AUGUSTA — A proposal to build a new Augusta Spiritualist Church on Townsend Road has prompted a spirited debate among its potential new neighbors.

The church is looking to move from the corner of Court and Perham streets to make way for a new Kennebec County courthouse.

Church leaders have struck a deal to buy a 1.3-acre parcel between Townsend Road and High Ridge Drive, roughly between a residential area and one end of the Marketplace at Augusta, where they hope to build a new church.

The proposal to build a church at the site goes to the Augusta Planning Board at 7 p.m. Tuesday in the lecture hall at Augusta City Center.

Theresa Clifford, president of the church, said the site could be a wonderful location for them, and said they “just have good feelings about it.”

The feelings of some of the church’s potential new neighbors? Not so good.

Jean Goding, whose abutting 24 High Ridge Drive home has a deck that would directly face the church, said the idea of building it on such a small piece of land in a quiet residential neighborhood is nonsense. The possibility has she and some of her neighbors aghast, Goding said.

She said church officials are understating how many people are likely to attend the church, and fears the comings and goings of church members and visitors will disrupt the peace and quiet of a neighborhood where, she said, most of the lights are out by 9 p.m.

In a letter to the city asking questions about the project, Goding said the church would essentially be in “the backyards of this quiet, dead-end, family oriented and predominantly older Catholic neighborhood.”

In an interview Friday, she said her objections to the church are about its location, not religion.

The National Spiritualist Association of Churches defines spiritualism on its website as “the science, philosophy, and religion of continuous life, based upon the demonstrated fact of communication, by means of mediumship, with those who live in the spirit world.” Members say it’s possible to communicate with spirits, often in group settings, with the aid of a spirit guide known as a medium.

“Even if it was my own denomination, I wouldn’t go there,” Goding said. “It’s about all the activity this would bring. It would be very disturbing.”

Clifford, who has seen Goding’s letter, said, “I think she has legitimate concerns, about what’s going to happen — I would too. But I don’t think she needs to be concerned. With the low profile we keep, I can’t see it affecting anybody. We’re only open Sundays and a couple evenings during the week.”

Clifford says the church has between 30 and 35 members. Plans filed with the city seeking a permit for the project indicate it would have 46 parking spaces, with a maximum of 50 people expected to attend its Sunday services.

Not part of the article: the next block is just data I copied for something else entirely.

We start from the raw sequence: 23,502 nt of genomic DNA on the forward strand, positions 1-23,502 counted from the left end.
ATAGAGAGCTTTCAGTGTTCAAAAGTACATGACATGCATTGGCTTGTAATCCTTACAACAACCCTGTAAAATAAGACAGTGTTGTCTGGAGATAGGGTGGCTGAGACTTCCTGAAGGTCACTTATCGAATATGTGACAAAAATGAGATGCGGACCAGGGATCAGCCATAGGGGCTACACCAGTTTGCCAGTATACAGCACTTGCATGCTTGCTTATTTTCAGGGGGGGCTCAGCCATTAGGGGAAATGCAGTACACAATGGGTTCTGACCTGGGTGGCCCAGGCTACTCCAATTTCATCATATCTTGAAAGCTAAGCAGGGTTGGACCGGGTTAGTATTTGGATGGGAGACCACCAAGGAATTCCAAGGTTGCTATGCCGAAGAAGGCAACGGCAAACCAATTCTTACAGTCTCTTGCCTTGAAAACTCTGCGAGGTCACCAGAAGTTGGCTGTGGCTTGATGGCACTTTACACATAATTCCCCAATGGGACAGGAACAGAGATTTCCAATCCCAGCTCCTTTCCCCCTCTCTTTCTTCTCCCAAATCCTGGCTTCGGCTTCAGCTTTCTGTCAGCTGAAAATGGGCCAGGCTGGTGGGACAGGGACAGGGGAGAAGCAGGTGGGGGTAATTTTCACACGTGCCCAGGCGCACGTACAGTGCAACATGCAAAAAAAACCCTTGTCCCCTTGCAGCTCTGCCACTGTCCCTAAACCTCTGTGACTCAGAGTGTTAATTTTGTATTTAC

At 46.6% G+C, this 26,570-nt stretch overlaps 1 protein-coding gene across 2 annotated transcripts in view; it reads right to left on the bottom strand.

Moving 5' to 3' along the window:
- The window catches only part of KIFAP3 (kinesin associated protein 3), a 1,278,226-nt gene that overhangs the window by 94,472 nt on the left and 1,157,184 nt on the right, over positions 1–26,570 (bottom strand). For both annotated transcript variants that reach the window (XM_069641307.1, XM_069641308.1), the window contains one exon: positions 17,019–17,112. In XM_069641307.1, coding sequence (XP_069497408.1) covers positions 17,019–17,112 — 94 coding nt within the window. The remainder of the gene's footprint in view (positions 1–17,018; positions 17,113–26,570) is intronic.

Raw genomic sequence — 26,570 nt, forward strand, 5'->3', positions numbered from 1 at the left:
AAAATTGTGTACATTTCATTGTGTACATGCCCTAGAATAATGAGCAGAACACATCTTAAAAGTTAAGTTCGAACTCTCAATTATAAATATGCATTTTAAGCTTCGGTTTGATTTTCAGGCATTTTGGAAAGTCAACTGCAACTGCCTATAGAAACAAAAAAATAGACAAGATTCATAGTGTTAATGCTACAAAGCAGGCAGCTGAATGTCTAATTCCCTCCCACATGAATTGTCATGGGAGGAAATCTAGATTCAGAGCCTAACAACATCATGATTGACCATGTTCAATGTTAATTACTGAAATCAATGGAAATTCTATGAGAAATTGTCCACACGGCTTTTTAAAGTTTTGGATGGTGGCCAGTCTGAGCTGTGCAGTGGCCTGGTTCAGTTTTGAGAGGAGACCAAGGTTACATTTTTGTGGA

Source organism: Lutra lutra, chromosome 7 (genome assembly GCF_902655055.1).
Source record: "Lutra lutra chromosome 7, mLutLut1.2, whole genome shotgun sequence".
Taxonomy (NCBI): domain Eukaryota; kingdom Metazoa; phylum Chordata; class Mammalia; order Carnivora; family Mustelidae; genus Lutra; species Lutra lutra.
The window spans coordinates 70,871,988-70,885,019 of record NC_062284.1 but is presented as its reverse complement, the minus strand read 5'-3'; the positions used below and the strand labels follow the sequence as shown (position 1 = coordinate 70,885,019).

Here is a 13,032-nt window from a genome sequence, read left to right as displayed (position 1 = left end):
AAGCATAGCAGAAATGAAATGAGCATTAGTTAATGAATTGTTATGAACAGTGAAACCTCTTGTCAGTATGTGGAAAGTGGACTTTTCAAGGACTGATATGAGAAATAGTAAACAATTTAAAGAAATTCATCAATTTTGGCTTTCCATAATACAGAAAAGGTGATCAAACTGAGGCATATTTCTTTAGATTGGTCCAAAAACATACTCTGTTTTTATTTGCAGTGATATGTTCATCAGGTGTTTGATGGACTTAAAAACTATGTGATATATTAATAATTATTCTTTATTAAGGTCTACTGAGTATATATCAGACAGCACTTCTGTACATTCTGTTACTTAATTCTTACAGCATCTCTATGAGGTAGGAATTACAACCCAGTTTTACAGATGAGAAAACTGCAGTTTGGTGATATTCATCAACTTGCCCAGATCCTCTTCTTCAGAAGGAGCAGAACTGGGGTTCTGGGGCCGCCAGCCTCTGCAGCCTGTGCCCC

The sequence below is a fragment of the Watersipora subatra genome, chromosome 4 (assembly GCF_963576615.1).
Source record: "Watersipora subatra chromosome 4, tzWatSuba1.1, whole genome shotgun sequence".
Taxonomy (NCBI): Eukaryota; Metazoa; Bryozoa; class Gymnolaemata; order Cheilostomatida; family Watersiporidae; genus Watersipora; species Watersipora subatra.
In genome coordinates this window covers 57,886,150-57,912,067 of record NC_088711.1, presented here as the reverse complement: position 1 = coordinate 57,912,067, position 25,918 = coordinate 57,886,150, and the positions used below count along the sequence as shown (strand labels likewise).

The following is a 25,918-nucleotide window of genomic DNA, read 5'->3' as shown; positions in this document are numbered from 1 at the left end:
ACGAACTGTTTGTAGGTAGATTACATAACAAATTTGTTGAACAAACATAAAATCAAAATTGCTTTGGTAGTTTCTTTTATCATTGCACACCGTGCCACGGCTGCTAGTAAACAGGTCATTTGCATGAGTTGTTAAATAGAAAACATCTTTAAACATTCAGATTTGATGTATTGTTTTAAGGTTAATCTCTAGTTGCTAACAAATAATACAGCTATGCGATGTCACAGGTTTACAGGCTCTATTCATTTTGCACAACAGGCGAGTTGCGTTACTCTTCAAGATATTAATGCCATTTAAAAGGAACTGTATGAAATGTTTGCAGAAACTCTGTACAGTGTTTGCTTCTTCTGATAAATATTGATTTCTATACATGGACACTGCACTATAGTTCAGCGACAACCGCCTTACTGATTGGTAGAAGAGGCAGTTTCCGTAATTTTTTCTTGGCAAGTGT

Goding — referring to a previous newspaper article in which another church member said they had between 50 and 100 members — said if that many people show up for services, there won’t be room for them to park. She also worries about traffic entering and exiting from its proposed driveway off Townsend Road, which is just over a hill. She worries the entrance could eventually be moved from Townsend Road to High Ridge Drive.

The church proposal needs to undergo a minor development review by the board. The site is in a low-density residential district, in which churches are a permitted use, according to Glen Dumont, who completed the review application for the church.

Goding said she has lived in the neighborhood for 27 years and it has remained a nice place despite the nearby mall. She said many of her neighbors are also opposed to the proposal, including residents of nearby Windy and Glen streets.

At least one neighbor, John Rodrigue, of High Ridge Drive, said in a letter to the city that he had no problem with a church moving into the neighborhood. “I will welcome all who reside on the property as I have with any other neighbor,” he wrote. “We are all human beings no matter our faith.”

Clifford said the proposed 3,700 square-foot, L-shaped building would be built on a slab and have about the same amount of floor space the current church has, but all on one floor, so it will be accessible to people with disabilities.

Clifford said the church and state are still negotiating the potential sale of their church building near the courthouse.

If the new site can’t be used for a church, or the deal with the state falls through, the church’s agreement to buy the site for $60,000 from Merilda Bilodeau could be voided, according to the agreement filed with the city.

Clifford said if the proposal is approved, the church could be up and running by winter.

Keith Edwards — 621-5647

[email protected]


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